A Brief History of Nakedness

Adrian Bingham undresses an account of nakedness and finds it entertaining but rather short on analysis

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Reviewed by: Adrian Bingham
Author: Philip Carr-Gomm
Publisher: Reaktion Books
Price (RRP): £19.95

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Nakedness has had many different meanings, and has evoked a multitude of powerful emotions over the course of human history. Philip Carr-Gomm’s ambitious, often entertaining, but ultimately rather frustrating new book attempts to make sense of the ideas and emotions stimulated by the unclothed human body. Undressing, the author suggests, is motivated by at least six different desires: the functional, the sensual, the erotic, the ascetic, the mystic, and the attention seeking. 

This account is concerned primarily with the final three of these, and provides an impressive array of examples from around the world, complemented by over a hundred black-and-white illustrations that add flesh – and plenty of it – to the proceedings. In the end, though, Carr-Gomm struggles to develop a convincing analysis to explain all of this nakedness: the journey may be enjoyable but the confusions and contradictions remain unravelled.

The book’s opening two chapters, which discuss religious approaches to nakedness, are by far the weakest. The author is unable to restrain his penchant for magic and mysticism – he has previously published several books on druids – and the reader’s patience is tested with a dense and often speculative narrative focusing on obscure practices and sects. It is “certainly possible”, Carr-Gomm observes at one point, with a hint of desperation, that witches worshipped naked in early modern Italy.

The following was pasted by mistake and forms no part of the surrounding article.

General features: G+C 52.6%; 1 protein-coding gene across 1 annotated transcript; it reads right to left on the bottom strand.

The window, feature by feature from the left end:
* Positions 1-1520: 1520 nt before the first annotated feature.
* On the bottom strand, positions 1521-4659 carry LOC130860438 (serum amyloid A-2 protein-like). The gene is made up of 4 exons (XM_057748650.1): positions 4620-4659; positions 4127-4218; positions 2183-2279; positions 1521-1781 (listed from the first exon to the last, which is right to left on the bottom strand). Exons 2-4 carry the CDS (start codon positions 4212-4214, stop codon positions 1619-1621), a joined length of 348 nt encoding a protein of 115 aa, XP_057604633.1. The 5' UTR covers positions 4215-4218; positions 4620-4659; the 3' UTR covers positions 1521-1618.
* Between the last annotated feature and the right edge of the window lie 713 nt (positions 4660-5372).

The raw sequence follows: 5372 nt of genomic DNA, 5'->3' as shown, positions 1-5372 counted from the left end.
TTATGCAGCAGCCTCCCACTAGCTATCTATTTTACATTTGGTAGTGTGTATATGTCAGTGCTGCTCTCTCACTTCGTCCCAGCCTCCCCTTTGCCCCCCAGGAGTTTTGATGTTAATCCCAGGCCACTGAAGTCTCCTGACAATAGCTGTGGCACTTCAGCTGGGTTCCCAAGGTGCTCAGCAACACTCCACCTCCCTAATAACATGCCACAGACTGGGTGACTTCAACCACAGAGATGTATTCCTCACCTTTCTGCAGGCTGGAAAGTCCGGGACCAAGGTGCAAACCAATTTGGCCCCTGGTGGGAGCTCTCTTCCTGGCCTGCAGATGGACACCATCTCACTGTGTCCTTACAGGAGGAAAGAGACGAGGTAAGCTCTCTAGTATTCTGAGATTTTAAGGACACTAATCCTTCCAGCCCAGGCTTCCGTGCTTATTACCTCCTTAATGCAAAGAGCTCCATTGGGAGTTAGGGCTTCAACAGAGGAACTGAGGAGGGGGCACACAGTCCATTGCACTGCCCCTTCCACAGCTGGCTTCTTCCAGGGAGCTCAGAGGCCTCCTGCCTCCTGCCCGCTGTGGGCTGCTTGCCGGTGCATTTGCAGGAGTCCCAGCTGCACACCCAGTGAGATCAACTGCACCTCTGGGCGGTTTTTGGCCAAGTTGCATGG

Far more interesting are the subsequent chapters on nakedness in politics. We are shown how protesters have removed their clothes to draw attention to their movements, how politicians have stripped to boost their campaigns, and how naturists have fought for the right to appear naked in public. Unfortunately there is no obvious logic to the organisation of this material, and examples are piled up with insufficient explanation; there is, in particular, far too little on why the media continue to be attracted to naked flesh.

There are also some questionable generalisations, such as the offhand and unsupported claim that while men tend to be drawn to the world of the ‘spirit’ and the cerebral, women are more concerned with the practical. The final two chapters explore nakedness in popular culture, ranging from the rise of the streaker at sporting events to the increasing amount of nudity in film, music and theatre. These are well-researched, but the historical narrative, which identifies 1968 as the key turning point, is rather simplistic.

At two points in this book, Carr-Gomm waxes lyrical about his own experiences of removing his clothes. He found that by going naked, he gained access to a “deeper sense of self”. This enthusiasm for nakedness pervades the text and is often rather engaging. It cannot disguise, however, the many gaps in the analysis: this is a book that raises more questions than it answers.

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Dr Adrian Bingham is author of Gender, Modernity, and the Popular Press in Inter-war Britain (OUP, 2004)